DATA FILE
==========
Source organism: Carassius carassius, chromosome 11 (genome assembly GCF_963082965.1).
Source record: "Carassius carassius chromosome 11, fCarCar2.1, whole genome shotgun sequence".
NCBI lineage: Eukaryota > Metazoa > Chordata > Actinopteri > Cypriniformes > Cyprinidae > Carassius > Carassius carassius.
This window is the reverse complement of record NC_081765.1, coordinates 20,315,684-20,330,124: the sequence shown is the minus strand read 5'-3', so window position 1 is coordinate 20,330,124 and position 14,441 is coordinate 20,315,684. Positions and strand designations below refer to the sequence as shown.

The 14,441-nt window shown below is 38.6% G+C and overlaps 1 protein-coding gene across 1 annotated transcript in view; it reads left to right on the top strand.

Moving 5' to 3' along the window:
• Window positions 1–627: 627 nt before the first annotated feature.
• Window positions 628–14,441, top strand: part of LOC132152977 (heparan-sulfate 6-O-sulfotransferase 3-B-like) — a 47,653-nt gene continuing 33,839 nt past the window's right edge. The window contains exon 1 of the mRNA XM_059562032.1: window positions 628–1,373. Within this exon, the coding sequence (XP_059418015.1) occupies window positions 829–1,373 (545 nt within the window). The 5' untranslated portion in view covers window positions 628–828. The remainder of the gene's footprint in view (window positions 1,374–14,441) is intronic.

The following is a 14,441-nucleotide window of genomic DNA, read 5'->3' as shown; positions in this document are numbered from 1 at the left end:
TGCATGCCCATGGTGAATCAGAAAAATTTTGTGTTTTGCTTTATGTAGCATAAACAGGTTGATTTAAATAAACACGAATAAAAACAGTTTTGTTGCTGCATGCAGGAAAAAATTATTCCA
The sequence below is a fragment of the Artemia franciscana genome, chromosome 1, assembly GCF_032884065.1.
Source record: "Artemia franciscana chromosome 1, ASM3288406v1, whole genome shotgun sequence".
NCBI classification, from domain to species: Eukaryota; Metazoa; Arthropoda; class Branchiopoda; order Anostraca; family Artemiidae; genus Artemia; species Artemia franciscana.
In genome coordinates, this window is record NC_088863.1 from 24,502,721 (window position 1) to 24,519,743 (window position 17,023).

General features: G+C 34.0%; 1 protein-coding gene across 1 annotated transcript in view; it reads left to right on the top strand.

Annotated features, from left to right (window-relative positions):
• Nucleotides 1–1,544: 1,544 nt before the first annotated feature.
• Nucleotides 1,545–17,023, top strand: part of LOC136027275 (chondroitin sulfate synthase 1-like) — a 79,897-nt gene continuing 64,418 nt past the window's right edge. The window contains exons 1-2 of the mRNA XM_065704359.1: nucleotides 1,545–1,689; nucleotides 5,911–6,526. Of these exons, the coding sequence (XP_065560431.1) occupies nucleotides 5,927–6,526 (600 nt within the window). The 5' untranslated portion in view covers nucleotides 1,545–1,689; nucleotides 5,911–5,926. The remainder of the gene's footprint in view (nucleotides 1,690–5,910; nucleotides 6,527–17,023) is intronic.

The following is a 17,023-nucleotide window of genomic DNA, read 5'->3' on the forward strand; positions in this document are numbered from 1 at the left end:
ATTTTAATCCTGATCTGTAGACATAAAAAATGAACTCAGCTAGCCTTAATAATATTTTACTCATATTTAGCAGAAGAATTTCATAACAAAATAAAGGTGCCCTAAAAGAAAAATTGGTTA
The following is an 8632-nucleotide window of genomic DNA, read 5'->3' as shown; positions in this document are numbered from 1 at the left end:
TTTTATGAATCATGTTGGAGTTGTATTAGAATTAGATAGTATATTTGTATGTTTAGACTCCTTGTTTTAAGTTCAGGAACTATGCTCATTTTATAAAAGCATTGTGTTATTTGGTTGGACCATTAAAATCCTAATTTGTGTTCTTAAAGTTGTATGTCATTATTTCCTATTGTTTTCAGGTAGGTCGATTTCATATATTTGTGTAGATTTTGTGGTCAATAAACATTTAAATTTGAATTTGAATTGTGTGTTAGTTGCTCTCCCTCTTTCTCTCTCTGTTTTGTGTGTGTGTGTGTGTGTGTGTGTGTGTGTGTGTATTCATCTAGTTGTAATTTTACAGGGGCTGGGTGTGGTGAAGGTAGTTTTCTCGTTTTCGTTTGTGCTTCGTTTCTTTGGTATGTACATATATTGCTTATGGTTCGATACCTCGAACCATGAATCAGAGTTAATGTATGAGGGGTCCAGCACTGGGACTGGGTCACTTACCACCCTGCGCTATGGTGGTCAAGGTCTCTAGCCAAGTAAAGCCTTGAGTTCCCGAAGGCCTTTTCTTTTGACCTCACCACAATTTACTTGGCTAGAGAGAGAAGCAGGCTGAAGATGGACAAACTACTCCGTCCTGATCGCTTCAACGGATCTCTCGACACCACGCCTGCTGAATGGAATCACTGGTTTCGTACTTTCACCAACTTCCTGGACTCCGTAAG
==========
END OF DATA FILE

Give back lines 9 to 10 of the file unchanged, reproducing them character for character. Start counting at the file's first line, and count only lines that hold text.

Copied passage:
The following is a 14,441-nucleotide window of genomic DNA, read 5'->3' as shown; positions in this document are numbered from 1 at the left end:
TGCATGCCCATGGTGAATCAGAAAAATTTTGTGTTTTGCTTTATGTAGCATAAACAGGTTGATTTAAATAAACACGAATAAAAACAGTTTTGTTGCTGCATGCAGGAAAAAATTATTCCA